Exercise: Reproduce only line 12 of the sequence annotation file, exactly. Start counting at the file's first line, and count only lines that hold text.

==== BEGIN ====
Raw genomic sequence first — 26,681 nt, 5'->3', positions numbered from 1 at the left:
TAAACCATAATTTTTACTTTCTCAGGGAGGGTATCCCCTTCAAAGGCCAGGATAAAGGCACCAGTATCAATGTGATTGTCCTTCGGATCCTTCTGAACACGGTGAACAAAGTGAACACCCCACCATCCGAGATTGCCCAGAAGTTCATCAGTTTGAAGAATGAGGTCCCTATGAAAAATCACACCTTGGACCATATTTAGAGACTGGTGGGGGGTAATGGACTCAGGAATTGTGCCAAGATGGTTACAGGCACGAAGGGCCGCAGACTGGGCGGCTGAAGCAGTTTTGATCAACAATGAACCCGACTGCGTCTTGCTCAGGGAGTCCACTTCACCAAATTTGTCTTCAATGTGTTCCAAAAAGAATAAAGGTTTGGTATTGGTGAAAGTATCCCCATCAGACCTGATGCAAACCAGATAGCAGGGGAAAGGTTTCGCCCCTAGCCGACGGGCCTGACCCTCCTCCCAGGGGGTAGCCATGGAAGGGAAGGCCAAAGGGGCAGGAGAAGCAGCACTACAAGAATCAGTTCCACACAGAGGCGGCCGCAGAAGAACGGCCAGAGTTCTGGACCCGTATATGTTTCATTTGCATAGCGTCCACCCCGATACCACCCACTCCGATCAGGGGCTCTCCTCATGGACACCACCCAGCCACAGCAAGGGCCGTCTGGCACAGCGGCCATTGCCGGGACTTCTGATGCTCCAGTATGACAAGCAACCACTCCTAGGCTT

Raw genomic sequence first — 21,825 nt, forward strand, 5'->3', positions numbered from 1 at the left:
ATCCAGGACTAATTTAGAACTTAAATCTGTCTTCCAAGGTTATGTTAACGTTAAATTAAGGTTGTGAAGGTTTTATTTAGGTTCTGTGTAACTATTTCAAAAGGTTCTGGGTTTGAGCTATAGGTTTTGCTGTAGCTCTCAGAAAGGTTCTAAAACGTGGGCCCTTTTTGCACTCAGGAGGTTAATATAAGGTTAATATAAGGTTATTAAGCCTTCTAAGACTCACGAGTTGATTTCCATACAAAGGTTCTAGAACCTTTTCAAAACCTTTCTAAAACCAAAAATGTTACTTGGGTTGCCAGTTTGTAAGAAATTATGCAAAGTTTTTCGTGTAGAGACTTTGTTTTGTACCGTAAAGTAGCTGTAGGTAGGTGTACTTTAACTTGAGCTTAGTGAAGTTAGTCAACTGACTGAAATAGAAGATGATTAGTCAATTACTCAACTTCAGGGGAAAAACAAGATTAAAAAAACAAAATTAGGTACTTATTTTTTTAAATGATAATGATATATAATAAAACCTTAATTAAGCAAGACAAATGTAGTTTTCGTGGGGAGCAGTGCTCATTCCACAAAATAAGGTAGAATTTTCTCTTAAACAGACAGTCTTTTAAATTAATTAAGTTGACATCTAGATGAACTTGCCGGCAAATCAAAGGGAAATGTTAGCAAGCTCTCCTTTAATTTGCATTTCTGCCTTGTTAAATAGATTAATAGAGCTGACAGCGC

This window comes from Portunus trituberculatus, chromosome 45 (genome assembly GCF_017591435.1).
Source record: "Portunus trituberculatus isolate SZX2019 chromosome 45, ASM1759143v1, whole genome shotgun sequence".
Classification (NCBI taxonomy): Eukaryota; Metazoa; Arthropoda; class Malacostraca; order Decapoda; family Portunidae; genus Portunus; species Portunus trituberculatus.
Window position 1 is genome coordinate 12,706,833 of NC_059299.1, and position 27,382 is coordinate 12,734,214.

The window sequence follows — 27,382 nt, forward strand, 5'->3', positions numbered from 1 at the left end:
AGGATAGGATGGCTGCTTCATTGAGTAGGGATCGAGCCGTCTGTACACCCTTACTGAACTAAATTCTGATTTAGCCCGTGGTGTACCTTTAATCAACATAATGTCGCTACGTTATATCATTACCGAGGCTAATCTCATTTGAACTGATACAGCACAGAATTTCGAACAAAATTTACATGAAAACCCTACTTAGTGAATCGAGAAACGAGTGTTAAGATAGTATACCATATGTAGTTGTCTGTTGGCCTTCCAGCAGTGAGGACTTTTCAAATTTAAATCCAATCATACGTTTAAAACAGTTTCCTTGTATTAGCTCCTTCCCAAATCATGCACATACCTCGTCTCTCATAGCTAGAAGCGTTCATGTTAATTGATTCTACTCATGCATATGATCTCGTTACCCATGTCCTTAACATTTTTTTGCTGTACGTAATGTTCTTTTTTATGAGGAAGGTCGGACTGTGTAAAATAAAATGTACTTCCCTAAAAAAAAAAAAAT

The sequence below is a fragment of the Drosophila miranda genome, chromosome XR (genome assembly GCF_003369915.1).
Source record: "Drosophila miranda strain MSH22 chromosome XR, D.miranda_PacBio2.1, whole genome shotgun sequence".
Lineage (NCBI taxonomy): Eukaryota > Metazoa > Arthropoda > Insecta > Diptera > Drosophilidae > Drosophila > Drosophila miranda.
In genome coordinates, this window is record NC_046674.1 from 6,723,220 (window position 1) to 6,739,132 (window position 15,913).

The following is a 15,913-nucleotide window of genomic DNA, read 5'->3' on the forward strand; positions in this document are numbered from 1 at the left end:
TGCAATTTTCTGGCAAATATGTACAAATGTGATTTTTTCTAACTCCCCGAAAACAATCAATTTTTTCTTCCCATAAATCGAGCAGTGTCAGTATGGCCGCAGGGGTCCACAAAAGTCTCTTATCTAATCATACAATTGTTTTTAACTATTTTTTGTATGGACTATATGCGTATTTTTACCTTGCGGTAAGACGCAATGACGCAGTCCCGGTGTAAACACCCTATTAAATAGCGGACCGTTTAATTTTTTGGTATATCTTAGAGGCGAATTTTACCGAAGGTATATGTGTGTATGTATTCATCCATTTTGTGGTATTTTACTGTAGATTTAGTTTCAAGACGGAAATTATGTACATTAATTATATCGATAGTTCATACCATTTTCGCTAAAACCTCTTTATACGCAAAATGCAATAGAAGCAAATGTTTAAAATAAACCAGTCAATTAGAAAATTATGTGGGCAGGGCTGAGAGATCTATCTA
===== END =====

Source record: "Drosophila miranda strain MSH22 chromosome XR, D.miranda_PacBio2.1, whole genome shotgun sequence".